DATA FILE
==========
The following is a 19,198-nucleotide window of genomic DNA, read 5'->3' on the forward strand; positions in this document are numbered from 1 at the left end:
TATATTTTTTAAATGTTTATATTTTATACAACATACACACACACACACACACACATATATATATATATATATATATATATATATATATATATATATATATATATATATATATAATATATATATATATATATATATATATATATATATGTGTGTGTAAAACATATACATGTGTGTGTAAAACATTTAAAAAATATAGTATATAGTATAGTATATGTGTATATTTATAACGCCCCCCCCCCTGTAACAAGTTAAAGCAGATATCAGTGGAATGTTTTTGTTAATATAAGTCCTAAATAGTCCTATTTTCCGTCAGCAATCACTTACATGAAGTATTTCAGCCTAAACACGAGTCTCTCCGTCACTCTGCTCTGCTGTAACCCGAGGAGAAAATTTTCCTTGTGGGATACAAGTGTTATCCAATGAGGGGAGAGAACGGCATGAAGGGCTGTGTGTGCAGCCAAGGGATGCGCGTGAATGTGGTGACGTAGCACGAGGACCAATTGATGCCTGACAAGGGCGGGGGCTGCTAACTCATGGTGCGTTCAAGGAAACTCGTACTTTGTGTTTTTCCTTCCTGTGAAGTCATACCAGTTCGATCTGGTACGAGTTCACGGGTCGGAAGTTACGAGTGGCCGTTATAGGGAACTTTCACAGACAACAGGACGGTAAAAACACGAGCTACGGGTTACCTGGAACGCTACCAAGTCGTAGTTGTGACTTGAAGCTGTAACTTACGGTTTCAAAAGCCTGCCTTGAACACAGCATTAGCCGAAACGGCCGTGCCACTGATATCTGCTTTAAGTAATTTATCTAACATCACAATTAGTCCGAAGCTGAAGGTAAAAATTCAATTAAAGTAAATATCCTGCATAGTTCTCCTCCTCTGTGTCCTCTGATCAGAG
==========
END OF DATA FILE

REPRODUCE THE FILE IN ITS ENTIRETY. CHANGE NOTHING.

The following is a 19,198-nucleotide window of genomic DNA, read 5'->3' on the forward strand; positions in this document are numbered from 1 at the left end:
TATATTTTTTAAATGTTTATATTTTATACAACATACACACACACACACACACACATATATATATATATATATATATATATATATATATATATATATATATATATATATATATAATATATATATATATATATATATATATATATATATGTGTGTGTAAAACATATACATGTGTGTGTAAAACATTTAAAAAATATAGTATATAGTATAGTATATGTGTATATTTATAACGCCCCCCCCCCTGTAACAAGTTAAAGCAGATATCAGTGGAATGTTTTTGTTAATATAAGTCCTAAATAGTCCTATTTTCCGTCAGCAATCACTTACATGAAGTATTTCAGCCTAAACACGAGTCTCTCCGTCACTCTGCTCTGCTGTAACCCGAGGAGAAAATTTTCCTTGTGGGATACAAGTGTTATCCAATGAGGGGAGAGAACGGCATGAAGGGCTGTGTGTGCAGCCAAGGGATGCGCGTGAATGTGGTGACGTAGCACGAGGACCAATTGATGCCTGACAAGGGCGGGGGCTGCTAACTCATGGTGCGTTCAAGGAAACTCGTACTTTGTGTTTTTCCTTCCTGTGAAGTCATACCAGTTCGATCTGGTACGAGTTCACGGGTCGGAAGTTACGAGTGGCCGTTATAGGGAACTTTCACAGACAACAGGACGGTAAAAACACGAGCTACGGGTTACCTGGAACGCTACCAAGTCGTAGTTGTGACTTGAAGCTGTAACTTACGGTTTCAAAAGCCTGCCTTGAACACAGCATTAGCCGAAACGGCCGTGCCACTGATATCTGCTTTAAGTAATTTATCTAACATCACAATTAGTCCGAAGCTGAAGGTAAAAATTCAATTAAAGTAAATATCCTGCATAGTTCTCCTCCTCTGTGTCCTCTGATCAGAG